Priscilla never quite realised afterwards how it was that the whole of that long summer day slipped by and her confession remained still unspoken. She did make one or two attempts to lead round to the subject, but each seemed to be foredoomed to failure, and at last she abandoned the idea--for that day, at least. It seemed, after all, but a paltry thing in face of her great happiness.

They sped homeward at length in the light of a cloudless sunset, smoothly and swiftly as if they swooped through air.

"I will take you to the edge of the park," Carfax said; and when they reached it he took her in his arms, holding her fast, as if he could not bear to let her go.

They parted at last almost in silence, but with the tacit understanding that they would meet in the glen on the following day.

Priscilla walked home through the lengthening shadows with a sense of wonderment and unreality at her heart. He had asked for no pledge, yet she knew that the bond between them was such as might stretch to the world's end and never break. They belonged to each other irrevocably now, whatever might intervene.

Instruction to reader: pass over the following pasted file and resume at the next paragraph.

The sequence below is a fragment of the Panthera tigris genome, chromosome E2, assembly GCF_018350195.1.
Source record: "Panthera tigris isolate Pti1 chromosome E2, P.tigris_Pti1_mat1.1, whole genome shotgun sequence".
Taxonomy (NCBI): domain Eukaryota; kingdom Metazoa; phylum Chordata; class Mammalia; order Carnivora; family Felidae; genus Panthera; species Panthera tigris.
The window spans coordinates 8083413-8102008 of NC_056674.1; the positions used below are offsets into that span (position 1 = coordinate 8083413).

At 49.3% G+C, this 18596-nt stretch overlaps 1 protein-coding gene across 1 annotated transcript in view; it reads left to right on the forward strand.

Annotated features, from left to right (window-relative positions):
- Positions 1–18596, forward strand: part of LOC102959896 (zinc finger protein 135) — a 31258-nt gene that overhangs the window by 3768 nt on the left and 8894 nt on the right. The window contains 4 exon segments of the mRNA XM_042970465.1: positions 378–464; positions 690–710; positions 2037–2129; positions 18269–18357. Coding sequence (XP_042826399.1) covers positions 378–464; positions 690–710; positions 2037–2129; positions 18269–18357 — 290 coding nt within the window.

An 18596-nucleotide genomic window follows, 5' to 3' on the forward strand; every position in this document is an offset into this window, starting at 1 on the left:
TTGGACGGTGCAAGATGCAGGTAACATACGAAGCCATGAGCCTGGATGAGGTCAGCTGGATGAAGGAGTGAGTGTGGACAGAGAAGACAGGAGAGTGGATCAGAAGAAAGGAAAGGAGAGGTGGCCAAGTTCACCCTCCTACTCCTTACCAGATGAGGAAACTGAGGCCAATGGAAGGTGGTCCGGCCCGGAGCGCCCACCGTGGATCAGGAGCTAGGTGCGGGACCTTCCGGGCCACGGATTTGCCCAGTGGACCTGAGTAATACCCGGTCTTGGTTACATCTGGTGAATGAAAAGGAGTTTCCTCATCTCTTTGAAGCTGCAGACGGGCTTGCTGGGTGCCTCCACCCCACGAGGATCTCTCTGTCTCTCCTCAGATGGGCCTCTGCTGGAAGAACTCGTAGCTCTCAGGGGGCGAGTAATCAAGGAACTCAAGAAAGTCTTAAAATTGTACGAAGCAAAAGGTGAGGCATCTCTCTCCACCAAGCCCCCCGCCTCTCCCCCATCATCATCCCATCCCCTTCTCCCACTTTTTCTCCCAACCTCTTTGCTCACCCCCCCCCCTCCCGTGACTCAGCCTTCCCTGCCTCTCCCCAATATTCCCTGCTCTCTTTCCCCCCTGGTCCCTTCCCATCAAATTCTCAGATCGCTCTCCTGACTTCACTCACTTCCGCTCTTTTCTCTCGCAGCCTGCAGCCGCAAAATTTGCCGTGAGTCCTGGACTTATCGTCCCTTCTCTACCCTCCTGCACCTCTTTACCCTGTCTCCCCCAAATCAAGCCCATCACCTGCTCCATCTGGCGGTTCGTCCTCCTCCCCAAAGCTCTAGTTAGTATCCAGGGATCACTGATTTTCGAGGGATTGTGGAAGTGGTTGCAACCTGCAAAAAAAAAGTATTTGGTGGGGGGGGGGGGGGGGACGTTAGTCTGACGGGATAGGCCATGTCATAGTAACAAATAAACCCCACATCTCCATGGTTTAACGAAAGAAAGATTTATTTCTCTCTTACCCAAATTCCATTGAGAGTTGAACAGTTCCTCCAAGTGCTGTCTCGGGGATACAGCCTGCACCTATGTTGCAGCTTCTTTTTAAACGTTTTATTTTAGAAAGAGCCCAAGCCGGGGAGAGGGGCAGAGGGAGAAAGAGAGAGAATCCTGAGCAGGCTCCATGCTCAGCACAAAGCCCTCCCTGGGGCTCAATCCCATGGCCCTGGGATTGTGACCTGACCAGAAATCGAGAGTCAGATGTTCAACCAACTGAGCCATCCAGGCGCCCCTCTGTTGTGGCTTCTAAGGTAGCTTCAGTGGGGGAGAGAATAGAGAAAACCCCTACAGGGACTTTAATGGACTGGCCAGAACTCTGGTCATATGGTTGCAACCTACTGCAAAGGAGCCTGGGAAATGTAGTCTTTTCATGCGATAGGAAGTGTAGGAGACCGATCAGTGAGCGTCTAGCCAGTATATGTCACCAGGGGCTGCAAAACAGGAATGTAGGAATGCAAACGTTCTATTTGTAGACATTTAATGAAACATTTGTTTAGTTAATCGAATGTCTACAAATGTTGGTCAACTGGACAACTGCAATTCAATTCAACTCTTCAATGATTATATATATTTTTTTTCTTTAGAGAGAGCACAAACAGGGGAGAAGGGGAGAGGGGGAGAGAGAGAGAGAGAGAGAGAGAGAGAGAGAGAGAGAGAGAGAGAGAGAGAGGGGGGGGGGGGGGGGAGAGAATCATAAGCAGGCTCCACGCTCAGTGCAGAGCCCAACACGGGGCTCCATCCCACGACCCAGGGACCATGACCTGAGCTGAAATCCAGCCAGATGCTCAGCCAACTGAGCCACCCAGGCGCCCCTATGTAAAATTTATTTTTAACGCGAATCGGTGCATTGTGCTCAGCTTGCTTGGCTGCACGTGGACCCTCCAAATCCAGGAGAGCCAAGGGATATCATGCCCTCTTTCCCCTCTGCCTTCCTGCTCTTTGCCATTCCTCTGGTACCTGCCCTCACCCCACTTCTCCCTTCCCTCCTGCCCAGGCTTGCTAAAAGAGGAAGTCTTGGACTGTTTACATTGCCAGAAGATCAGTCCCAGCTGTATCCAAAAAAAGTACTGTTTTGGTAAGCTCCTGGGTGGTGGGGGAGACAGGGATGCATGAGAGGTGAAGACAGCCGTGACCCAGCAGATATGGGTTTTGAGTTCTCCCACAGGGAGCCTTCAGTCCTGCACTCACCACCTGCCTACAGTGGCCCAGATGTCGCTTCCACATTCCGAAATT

She reached the Abbey, walking as in a maze of happiness, with no thought for material things.

Romeo came to greet her with effusion, and an air of having something to tell her. She fondled him, and went on with him into the house. They entered by a conservatory, and so through the shrouded drawing-room into the great hall.

The girl's eyes were dazzled by the sudden gloom she found there. She expected to meet no one, and so it was with a violent start that she saw a man's figure detach itself from the shadows and come towards her.

"Who is it?" she asked sharply; and then in astonishment: "Why, Dad!"

Her father's voice answered her, but not with the gruff kindliness to which she was accustomed. It came to her grim and stern, and she knew instinctively that he hated the errand that had brought him.

"I have come down to fetch you," he said. "I do not approve of your being here alone. It is unusual and quite unnecessary. You are quite well?"

"Yes, I am well," Priscilla said. "But why should you object to my being here?"

She stood still, facing him. She knew who had inspired this interference, and from the bottom of her soul she resented it. Her father did not answer. Thinking it over calmly later, she knew that he was ashamed.

"Be ready to start from here in half an hour," he said. "We shall catch the nine-thirty."

Priscilla made no further protest. Her father had never addressed that tone to her before, and it cut her to the heart.

"Very well," she said; and turned to go.

Her deep voice held no anger, and only Romeo, pressed close against her, knew that the hand that had just caressed him was clenched and quivering.